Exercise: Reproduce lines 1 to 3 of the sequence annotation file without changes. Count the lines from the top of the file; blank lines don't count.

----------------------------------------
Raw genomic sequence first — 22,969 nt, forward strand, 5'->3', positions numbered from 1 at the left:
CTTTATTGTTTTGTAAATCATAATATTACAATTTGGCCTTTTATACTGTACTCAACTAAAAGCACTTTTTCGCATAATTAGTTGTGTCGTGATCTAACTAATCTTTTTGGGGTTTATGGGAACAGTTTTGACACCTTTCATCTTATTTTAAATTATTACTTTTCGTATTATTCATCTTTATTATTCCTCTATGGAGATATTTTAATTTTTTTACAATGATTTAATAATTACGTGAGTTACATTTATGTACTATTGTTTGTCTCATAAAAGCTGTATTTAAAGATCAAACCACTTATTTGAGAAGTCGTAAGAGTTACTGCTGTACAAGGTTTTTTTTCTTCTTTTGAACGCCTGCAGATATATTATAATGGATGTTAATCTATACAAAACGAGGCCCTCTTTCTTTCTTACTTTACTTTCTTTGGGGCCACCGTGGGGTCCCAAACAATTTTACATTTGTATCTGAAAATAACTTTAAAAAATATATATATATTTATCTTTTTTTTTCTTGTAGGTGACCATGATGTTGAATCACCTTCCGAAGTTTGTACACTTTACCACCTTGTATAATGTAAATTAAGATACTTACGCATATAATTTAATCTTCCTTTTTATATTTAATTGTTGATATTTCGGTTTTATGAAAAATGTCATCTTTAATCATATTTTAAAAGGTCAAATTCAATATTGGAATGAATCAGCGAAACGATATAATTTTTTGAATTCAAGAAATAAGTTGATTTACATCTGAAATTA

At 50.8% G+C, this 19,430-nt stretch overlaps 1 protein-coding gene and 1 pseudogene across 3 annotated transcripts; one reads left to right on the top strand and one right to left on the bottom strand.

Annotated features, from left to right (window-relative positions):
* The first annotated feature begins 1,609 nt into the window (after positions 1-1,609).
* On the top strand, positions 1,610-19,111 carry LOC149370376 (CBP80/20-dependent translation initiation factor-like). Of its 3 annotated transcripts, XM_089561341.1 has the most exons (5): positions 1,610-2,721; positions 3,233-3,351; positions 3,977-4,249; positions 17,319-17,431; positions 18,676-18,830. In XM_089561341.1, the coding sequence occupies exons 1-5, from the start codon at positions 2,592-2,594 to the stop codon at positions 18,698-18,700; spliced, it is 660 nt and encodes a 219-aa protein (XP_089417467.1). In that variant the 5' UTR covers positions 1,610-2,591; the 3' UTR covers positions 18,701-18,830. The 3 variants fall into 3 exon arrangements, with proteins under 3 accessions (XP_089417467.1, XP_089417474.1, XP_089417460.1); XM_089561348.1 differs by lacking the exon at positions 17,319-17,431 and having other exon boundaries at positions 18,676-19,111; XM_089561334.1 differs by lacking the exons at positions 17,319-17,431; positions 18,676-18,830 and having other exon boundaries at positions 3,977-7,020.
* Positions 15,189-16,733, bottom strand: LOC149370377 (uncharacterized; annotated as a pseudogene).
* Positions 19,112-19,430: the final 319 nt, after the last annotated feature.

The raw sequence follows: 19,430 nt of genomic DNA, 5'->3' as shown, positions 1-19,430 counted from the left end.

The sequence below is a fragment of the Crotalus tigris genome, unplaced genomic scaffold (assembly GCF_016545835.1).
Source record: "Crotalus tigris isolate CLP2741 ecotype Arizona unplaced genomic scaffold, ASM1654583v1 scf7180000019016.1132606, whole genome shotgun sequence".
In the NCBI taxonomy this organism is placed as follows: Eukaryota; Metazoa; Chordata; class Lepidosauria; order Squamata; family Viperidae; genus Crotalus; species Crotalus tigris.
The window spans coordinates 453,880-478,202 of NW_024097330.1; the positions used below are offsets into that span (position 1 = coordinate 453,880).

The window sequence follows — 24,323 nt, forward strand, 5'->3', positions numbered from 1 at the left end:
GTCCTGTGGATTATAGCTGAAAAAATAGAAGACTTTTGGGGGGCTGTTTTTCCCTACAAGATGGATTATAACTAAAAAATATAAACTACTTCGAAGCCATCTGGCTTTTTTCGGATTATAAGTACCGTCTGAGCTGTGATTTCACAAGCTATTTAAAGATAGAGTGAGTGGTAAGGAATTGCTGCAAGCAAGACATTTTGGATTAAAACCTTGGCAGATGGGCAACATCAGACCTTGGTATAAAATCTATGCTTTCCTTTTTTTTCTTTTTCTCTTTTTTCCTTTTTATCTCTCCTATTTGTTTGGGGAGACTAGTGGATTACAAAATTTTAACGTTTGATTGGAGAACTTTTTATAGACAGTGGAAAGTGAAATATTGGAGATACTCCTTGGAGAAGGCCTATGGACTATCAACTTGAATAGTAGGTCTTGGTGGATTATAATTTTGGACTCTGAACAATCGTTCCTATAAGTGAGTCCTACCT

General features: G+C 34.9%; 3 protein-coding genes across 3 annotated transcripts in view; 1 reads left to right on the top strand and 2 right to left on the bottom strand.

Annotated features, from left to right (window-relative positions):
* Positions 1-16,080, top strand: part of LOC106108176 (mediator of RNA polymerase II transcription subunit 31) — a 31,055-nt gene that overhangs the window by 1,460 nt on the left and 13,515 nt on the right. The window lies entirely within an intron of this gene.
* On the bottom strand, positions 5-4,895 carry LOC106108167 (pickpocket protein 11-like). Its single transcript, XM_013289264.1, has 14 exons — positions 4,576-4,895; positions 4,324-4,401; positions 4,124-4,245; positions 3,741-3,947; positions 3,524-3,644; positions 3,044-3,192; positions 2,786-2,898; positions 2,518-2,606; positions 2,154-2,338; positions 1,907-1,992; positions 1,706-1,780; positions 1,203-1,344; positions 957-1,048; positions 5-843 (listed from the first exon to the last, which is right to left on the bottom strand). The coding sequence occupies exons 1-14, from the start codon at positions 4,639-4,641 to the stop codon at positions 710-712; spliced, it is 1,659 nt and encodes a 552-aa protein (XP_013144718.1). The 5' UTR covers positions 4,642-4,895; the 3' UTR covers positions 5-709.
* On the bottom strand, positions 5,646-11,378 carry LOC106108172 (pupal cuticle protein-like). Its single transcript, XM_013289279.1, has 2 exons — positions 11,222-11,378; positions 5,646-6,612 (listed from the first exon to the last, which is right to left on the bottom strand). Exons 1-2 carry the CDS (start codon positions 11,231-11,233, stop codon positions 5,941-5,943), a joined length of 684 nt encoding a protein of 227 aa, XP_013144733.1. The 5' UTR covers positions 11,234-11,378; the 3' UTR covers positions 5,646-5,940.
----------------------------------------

Raw genomic sequence first — 22,969 nt, forward strand, 5'->3', positions numbered from 1 at the left:
CTTTATTGTTTTGTAAATCATAATATTACAATTTGGCCTTTTATACTGTACTCAACTAAAAGCACTTTTTCGCATAATTAGTTGTGTCGTGATCTAACTAATCTTTTTGGGGTTTATGGGAACAGTTTTGACACCTTTCATCTTATTTTAAATTATTACTTTTCGTATTATTCATCTTTATTATTCCTCTATGGAGATATTTTAATTTTTTTACAATGATTTAATAATTACGTGAGTTACATTTATGTACTATTGTTTGTCTCATAAAAGCTGTATTTAAAGATCAAACCACTTATTTGAGAAGTCGTAAGAGTTACTGCTGTACAAGGTTTTTTTTCTTCTTTTGAACGCCTGCAGATATATTATAATGGATGTTAATCTATACAAAACGAGGCCCTCTTTCTTTCTTACTTTACTTTCTTTGGGGCCACCGTGGGGTCCCAAACAATTTTACATTTGTATCTGAAAATAACTTTAAAAAATATATATATATTTATCTTTTTTTTTCTTGTAGGTGACCATGATGTTGAATCACCTTCCGAAGTTTGTACACTTTACCACCTTGTATAATGTAAATTAAGATACTTACGCATATAATTTAATCTTCCTTTTTATATTTAATTGTTGATATTTCGGTTTTATGAAAAATGTCATCTTTAATCATATTTTAAAAGGTCAAATTCAATATTGGAATGAATCAGCGAAACGATATAATTTTTTGAATTCAAGAAATAAGTTGATTTACATCTGAAATTA

At 50.8% G+C, this 19,430-nt stretch overlaps 1 protein-coding gene and 1 pseudogene across 3 annotated transcripts; one reads left to right on the top strand and one right to left on the bottom strand.